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|Citing Patent||Filing date||Publication date||Applicant||Title|
|US4389436 *||Dec 28, 1981||Jun 21, 1983||Mobil Oil Corporation||Flexible film laminate and retortable food pouch therefrom|
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|US4935089 *||Apr 7, 1989||Jun 19, 1990||W. R. Grace & Co.-Conn.||Method of making a thermoformable barrier sheet|
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|EP0429185A3 *||Oct 25, 1990||Sep 18, 1991||The Standard Oil Company||Multilayered barrier structures for packaging applications and method for the preparation thereof|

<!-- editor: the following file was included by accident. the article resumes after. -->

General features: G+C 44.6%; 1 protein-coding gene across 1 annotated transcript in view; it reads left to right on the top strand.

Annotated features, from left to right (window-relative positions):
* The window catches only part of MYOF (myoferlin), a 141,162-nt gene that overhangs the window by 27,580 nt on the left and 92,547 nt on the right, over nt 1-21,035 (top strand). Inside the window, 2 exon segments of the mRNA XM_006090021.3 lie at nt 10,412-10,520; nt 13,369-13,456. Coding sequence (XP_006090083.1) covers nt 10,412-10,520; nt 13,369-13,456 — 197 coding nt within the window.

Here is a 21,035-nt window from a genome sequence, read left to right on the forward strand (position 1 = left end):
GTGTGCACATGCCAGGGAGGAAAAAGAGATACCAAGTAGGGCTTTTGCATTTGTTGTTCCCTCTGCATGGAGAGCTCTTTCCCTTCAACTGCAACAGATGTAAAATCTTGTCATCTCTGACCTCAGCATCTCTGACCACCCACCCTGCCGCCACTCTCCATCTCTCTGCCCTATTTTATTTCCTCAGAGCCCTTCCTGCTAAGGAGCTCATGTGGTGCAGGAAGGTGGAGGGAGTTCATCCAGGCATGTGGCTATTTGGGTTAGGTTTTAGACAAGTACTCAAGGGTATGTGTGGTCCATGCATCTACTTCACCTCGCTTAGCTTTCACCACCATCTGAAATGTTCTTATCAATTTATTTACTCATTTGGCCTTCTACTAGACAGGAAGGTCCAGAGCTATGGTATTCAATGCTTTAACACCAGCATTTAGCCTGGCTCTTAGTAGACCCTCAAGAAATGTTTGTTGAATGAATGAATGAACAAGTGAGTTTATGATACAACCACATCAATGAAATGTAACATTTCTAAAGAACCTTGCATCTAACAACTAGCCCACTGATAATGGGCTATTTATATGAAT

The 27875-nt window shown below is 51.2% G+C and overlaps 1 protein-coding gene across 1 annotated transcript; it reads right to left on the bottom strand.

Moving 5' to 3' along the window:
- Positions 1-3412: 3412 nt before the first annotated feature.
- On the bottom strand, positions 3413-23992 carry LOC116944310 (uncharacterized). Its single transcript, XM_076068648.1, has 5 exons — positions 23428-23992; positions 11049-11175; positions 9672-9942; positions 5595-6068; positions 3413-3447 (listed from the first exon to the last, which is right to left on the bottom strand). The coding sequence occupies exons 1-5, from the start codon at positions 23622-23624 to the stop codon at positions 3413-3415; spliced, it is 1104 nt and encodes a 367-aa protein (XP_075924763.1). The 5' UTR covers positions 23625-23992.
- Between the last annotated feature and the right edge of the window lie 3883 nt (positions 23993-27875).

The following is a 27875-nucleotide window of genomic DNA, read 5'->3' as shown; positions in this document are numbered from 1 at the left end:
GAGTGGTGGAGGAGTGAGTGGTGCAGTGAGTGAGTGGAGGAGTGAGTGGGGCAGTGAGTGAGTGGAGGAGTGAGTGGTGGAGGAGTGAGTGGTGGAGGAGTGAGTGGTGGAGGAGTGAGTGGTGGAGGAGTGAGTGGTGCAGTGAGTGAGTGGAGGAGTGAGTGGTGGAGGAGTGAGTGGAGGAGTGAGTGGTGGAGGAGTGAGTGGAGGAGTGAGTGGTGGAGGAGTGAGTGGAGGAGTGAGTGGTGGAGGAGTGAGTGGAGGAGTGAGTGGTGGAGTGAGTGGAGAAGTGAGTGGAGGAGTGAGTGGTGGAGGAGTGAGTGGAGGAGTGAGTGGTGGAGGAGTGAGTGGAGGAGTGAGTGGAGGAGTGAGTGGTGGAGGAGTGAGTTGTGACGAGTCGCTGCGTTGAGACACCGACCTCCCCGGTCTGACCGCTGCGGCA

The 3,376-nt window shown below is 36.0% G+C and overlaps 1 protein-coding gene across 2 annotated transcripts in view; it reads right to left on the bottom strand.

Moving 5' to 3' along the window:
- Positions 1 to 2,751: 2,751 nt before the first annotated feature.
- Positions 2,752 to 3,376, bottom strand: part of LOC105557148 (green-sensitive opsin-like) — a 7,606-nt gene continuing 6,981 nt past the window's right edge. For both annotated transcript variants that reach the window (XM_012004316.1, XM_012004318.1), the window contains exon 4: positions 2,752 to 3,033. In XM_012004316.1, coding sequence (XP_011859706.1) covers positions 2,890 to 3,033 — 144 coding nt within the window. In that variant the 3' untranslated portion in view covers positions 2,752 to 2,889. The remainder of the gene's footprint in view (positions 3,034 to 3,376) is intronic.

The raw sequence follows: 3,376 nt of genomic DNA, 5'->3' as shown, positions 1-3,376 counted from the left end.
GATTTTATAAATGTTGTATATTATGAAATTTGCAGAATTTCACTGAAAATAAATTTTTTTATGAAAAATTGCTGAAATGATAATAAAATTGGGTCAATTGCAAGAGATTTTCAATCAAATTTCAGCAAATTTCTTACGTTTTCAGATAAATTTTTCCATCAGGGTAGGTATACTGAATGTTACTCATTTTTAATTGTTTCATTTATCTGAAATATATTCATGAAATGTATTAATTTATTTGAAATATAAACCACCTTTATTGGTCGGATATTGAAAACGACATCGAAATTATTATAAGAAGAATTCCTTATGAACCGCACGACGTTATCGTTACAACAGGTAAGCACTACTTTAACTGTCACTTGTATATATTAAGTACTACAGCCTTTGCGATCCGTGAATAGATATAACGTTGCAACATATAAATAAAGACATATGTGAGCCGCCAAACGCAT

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|EP0540031A1 *||Oct 30, 1992||May 5, 1993||ENICHEM S.p.A.||Thermoplastic coupled multilayer structure|
|U.S. Classification||425/517, 428/518, 428/520, 156/244.11, 428/522, 428/519, 264/173.12, 156/243|
|International Classification||B32B27/04, B29C47/06|
|Cooperative Classification||B29C47/0019, Y10T428/3192, Y10T428/31924, Y10T428/31928, B32B27/04, Y10T428/31935, B29C47/065, B29C47/145|
|European Classification||B29C47/14B, B29C47/06P, B32B27/04|